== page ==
I well remember these two doctors calling me out onto Grandma Orton’s porch after their examination. “Will,” they said, “it will be impossible for Laurette to live. She might linger along for another three months, or she might go any time.” As was our custom, we held family prayer for her again. And then I went in to see Laurette. I tried to seem cheerful and tried to comfort her and let her know we all loved her. I tried to let on as if we all expected her to be well soon. And then, with heavy heart, I went up to father’s to tell him. I couldn’t hold up as I told him that my wife was lost.
But father, after I had unburdened myself, said, “Will, don’t feel too bad. The doctors do the best they can. But maybe the Lord will help us. Don’t forget, He knows.” I went out his door feeling as though the end of the world were near. And then, as I passed Will Adams’s gate [papa’s sister, Mabel, was Will Adams’s wife] on my way back to Rette’s mother’s, the thought came to me – the feeling – just as plain as if it had been spoken: “Rette isn’t going to die! She’s going to live. She’s going to get well!”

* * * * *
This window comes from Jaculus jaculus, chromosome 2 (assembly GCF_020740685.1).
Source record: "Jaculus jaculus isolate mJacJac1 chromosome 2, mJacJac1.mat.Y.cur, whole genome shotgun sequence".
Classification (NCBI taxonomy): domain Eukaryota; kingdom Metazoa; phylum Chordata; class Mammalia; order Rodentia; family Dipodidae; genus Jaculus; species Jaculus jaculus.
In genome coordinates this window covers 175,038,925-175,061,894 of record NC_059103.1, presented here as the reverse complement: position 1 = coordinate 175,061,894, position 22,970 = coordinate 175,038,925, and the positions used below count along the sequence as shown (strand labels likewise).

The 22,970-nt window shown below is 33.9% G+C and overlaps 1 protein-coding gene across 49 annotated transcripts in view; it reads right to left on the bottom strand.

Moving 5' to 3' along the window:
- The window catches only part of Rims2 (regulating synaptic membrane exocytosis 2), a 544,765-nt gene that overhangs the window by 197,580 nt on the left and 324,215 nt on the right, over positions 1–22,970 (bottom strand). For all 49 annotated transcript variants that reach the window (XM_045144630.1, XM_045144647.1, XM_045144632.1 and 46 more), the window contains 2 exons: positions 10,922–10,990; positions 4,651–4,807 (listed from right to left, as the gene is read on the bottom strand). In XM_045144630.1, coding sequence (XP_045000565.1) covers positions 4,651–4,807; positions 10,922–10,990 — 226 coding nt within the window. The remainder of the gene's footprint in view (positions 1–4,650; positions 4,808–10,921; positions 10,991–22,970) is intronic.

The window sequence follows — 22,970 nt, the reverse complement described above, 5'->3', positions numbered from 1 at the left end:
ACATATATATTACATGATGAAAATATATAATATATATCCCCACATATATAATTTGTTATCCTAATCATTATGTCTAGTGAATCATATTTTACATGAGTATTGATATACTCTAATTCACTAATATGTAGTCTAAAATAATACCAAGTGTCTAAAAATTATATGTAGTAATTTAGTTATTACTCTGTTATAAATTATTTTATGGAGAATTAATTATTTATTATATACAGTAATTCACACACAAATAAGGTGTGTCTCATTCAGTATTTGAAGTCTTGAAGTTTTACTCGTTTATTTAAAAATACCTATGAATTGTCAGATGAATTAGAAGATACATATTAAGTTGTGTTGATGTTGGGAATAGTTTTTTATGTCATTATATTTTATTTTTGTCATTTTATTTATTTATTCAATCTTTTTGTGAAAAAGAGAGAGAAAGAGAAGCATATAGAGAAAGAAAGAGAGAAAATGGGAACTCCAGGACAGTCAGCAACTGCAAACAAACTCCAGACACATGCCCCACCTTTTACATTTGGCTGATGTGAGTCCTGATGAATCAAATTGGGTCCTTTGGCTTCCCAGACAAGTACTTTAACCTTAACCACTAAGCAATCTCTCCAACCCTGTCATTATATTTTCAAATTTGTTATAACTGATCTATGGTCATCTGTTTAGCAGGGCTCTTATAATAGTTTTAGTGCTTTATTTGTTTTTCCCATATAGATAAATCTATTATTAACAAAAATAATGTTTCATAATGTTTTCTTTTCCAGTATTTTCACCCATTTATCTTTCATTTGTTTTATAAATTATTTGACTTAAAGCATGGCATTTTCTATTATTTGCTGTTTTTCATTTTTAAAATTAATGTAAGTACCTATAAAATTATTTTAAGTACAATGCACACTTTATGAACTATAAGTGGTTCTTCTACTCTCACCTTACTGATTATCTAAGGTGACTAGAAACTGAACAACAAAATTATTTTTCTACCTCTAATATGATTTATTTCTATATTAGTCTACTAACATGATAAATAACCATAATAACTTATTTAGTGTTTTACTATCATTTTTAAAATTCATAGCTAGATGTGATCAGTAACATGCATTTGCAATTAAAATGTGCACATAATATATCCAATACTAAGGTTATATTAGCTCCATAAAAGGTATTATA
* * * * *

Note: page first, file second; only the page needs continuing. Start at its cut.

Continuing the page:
From there on, I felt as if a weight had been lifted – as if I were walking on air. As I passed Bishop Charles Adams’s gate and was starting across the street to Grandma Orton’s, Don McGregor, who was coming out of Bishop Adams’s, called to me. I stopped and he came and put his arm around me.
"Now, Will,” he said, “you mustn’t feel too bad. Don’t forget you’ve been a good husband to her. You’ve got a wonderful family...“
I said, “She’s not going to die.”
Don looked at me as if he hadn’t heard rightly.
“She’s not going to die,” I repeated.